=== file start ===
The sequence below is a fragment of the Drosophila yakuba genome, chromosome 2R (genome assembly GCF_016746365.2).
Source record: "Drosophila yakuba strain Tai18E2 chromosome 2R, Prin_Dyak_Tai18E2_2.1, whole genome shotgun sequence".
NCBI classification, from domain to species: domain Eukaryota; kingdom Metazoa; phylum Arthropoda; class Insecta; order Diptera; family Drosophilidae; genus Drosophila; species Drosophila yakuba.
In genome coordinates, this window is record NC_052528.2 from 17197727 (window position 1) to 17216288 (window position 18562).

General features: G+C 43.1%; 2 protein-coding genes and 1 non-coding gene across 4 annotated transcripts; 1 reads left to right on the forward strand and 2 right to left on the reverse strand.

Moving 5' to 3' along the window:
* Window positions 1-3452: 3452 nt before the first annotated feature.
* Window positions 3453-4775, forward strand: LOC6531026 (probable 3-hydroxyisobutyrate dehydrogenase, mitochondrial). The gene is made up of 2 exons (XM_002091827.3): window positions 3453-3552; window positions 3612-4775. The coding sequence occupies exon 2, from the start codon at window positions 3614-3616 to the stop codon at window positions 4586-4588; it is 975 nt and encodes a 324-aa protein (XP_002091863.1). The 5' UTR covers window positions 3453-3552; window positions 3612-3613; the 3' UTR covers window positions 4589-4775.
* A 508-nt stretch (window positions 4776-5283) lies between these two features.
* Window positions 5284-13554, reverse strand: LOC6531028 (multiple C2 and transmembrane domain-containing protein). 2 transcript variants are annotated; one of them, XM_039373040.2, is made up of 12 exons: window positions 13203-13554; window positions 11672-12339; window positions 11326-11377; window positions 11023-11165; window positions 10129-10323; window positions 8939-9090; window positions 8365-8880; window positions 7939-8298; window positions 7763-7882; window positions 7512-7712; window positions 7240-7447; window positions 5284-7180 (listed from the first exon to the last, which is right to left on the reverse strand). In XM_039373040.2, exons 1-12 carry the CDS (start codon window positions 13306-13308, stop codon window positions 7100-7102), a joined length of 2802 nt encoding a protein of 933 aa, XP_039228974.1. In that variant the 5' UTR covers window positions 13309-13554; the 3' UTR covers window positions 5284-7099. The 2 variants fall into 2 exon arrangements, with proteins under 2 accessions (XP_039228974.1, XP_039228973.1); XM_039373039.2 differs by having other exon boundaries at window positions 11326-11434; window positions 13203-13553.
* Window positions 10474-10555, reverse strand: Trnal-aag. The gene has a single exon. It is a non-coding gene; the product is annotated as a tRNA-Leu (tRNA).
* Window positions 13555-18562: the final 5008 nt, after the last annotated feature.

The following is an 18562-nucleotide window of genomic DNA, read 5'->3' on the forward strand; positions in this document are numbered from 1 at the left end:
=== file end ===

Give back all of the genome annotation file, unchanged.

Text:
The sequence below is a fragment of the Drosophila yakuba genome, chromosome 2R (genome assembly GCF_016746365.2).
Source record: "Drosophila yakuba strain Tai18E2 chromosome 2R, Prin_Dyak_Tai18E2_2.1, whole genome shotgun sequence".
NCBI classification, from domain to species: domain Eukaryota; kingdom Metazoa; phylum Arthropoda; class Insecta; order Diptera; family Drosophilidae; genus Drosophila; species Drosophila yakuba.
In genome coordinates, this window is record NC_052528.2 from 17197727 (window position 1) to 17216288 (window position 18562).

General features: G+C 43.1%; 2 protein-coding genes and 1 non-coding gene across 4 annotated transcripts; 1 reads left to right on the forward strand and 2 right to left on the reverse strand.

Moving 5' to 3' along the window:
* Window positions 1-3452: 3452 nt before the first annotated feature.
* Window positions 3453-4775, forward strand: LOC6531026 (probable 3-hydroxyisobutyrate dehydrogenase, mitochondrial). The gene is made up of 2 exons (XM_002091827.3): window positions 3453-3552; window positions 3612-4775. The coding sequence occupies exon 2, from the start codon at window positions 3614-3616 to the stop codon at window positions 4586-4588; it is 975 nt and encodes a 324-aa protein (XP_002091863.1). The 5' UTR covers window positions 3453-3552; window positions 3612-3613; the 3' UTR covers window positions 4589-4775.
* A 508-nt stretch (window positions 4776-5283) lies between these two features.
* Window positions 5284-13554, reverse strand: LOC6531028 (multiple C2 and transmembrane domain-containing protein). 2 transcript variants are annotated; one of them, XM_039373040.2, is made up of 12 exons: window positions 13203-13554; window positions 11672-12339; window positions 11326-11377; window positions 11023-11165; window positions 10129-10323; window positions 8939-9090; window positions 8365-8880; window positions 7939-8298; window positions 7763-7882; window positions 7512-7712; window positions 7240-7447; window positions 5284-7180 (listed from the first exon to the last, which is right to left on the reverse strand). In XM_039373040.2, exons 1-12 carry the CDS (start codon window positions 13306-13308, stop codon window positions 7100-7102), a joined length of 2802 nt encoding a protein of 933 aa, XP_039228974.1. In that variant the 5' UTR covers window positions 13309-13554; the 3' UTR covers window positions 5284-7099. The 2 variants fall into 2 exon arrangements, with proteins under 2 accessions (XP_039228974.1, XP_039228973.1); XM_039373039.2 differs by having other exon boundaries at window positions 11326-11434; window positions 13203-13553.
* Window positions 10474-10555, reverse strand: Trnal-aag. The gene has a single exon. It is a non-coding gene; the product is annotated as a tRNA-Leu (tRNA).
* Window positions 13555-18562: the final 5008 nt, after the last annotated feature.

The following is an 18562-nucleotide window of genomic DNA, read 5'->3' on the forward strand; positions in this document are numbered from 1 at the left end: